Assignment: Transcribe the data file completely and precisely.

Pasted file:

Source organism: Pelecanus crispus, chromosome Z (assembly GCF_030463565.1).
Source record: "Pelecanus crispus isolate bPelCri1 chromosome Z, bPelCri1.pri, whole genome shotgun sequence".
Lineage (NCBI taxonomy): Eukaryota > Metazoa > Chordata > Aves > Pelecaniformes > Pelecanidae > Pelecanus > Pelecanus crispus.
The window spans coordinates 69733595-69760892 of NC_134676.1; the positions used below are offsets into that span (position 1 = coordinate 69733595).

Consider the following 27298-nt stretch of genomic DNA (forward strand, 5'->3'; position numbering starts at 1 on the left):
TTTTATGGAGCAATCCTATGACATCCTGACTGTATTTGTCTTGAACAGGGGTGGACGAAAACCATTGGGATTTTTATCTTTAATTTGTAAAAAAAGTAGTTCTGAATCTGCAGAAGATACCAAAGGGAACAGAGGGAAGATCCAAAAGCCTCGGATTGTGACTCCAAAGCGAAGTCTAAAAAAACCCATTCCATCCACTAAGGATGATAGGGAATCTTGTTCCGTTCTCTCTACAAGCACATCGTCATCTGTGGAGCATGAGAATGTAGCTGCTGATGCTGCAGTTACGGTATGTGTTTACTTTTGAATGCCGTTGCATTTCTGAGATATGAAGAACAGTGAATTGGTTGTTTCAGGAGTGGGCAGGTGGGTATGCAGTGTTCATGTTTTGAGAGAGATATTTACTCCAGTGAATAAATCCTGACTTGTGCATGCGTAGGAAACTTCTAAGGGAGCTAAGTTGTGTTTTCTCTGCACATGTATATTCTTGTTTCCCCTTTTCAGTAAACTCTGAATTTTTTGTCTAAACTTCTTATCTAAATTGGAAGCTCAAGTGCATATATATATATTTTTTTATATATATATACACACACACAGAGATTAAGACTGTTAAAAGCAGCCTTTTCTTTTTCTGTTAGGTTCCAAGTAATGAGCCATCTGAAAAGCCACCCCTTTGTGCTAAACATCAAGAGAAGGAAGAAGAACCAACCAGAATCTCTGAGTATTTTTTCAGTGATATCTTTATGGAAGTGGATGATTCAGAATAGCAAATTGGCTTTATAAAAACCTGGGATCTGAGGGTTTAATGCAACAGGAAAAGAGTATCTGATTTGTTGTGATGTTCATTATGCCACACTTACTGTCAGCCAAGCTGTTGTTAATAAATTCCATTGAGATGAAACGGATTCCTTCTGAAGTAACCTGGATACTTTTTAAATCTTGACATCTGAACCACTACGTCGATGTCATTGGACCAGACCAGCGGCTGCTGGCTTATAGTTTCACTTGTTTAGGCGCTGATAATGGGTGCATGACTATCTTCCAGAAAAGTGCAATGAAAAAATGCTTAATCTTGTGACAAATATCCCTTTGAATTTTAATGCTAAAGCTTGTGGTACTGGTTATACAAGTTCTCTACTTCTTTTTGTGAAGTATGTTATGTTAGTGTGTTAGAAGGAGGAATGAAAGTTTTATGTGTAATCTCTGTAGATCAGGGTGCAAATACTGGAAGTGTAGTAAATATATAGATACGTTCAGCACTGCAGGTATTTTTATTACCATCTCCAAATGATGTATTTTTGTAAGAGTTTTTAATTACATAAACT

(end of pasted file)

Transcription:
Source organism: Pelecanus crispus, chromosome Z (assembly GCF_030463565.1).
Source record: "Pelecanus crispus isolate bPelCri1 chromosome Z, bPelCri1.pri, whole genome shotgun sequence".
Lineage (NCBI taxonomy): Eukaryota > Metazoa > Chordata > Aves > Pelecaniformes > Pelecanidae > Pelecanus > Pelecanus crispus.
The window spans coordinates 69733595-69760892 of NC_134676.1; the positions used below are offsets into that span (position 1 = coordinate 69733595).

Consider the following 27298-nt stretch of genomic DNA (forward strand, 5'->3'; position numbering starts at 1 on the left):
TTTTATGGAGCAATCCTATGACATCCTGACTGTATTTGTCTTGAACAGGGGTGGACGAAAACCATTGGGATTTTTATCTTTAATTTGTAAAAAAAGTAGTTCTGAATCTGCAGAAGATACCAAAGGGAACAGAGGGAAGATCCAAAAGCCTCGGATTGTGACTCCAAAGCGAAGTCTAAAAAAACCCATTCCATCCACTAAGGATGATAGGGAATCTTGTTCCGTTCTCTCTACAAGCACATCGTCATCTGTGGAGCATGAGAATGTAGCTGCTGATGCTGCAGTTACGGTATGTGTTTACTTTTGAATGCCGTTGCATTTCTGAGATATGAAGAACAGTGAATTGGTTGTTTCAGGAGTGGGCAGGTGGGTATGCAGTGTTCATGTTTTGAGAGAGATATTTACTCCAGTGAATAAATCCTGACTTGTGCATGCGTAGGAAACTTCTAAGGGAGCTAAGTTGTGTTTTCTCTGCACATGTATATTCTTGTTTCCCCTTTTCAGTAAACTCTGAATTTTTTGTCTAAACTTCTTATCTAAATTGGAAGCTCAAGTGCATATATATATATTTTTTTATATATATATACACACACACAGAGATTAAGACTGTTAAAAGCAGCCTTTTCTTTTTCTGTTAGGTTCCAAGTAATGAGCCATCTGAAAAGCCACCCCTTTGTGCTAAACATCAAGAGAAGGAAGAAGAACCAACCAGAATCTCTGAGTATTTTTTCAGTGATATCTTTATGGAAGTGGATGATTCAGAATAGCAAATTGGCTTTATAAAAACCTGGGATCTGAGGGTTTAATGCAACAGGAAAAGAGTATCTGATTTGTTGTGATGTTCATTATGCCACACTTACTGTCAGCCAAGCTGTTGTTAATAAATTCCATTGAGATGAAACGGATTCCTTCTGAAGTAACCTGGATACTTTTTAAATCTTGACATCTGAACCACTACGTCGATGTCATTGGACCAGACCAGCGGCTGCTGGCTTATAGTTTCACTTGTTTAGGCGCTGATAATGGGTGCATGACTATCTTCCAGAAAAGTGCAATGAAAAAATGCTTAATCTTGTGACAAATATCCCTTTGAATTTTAATGCTAAAGCTTGTGGTACTGGTTATACAAGTTCTCTACTTCTTTTTGTGAAGTATGTTATGTTAGTGTGTTAGAAGGAGGAATGAAAGTTTTATGTGTAATCTCTGTAGATCAGGGTGCAAATACTGGAAGTGTAGTAAATATATAGATACGTTCAGCACTGCAGGTATTTTTATTACCATCTCCAAATGATGTATTTTTGTAAGAGTTTTTAATTACATAAACT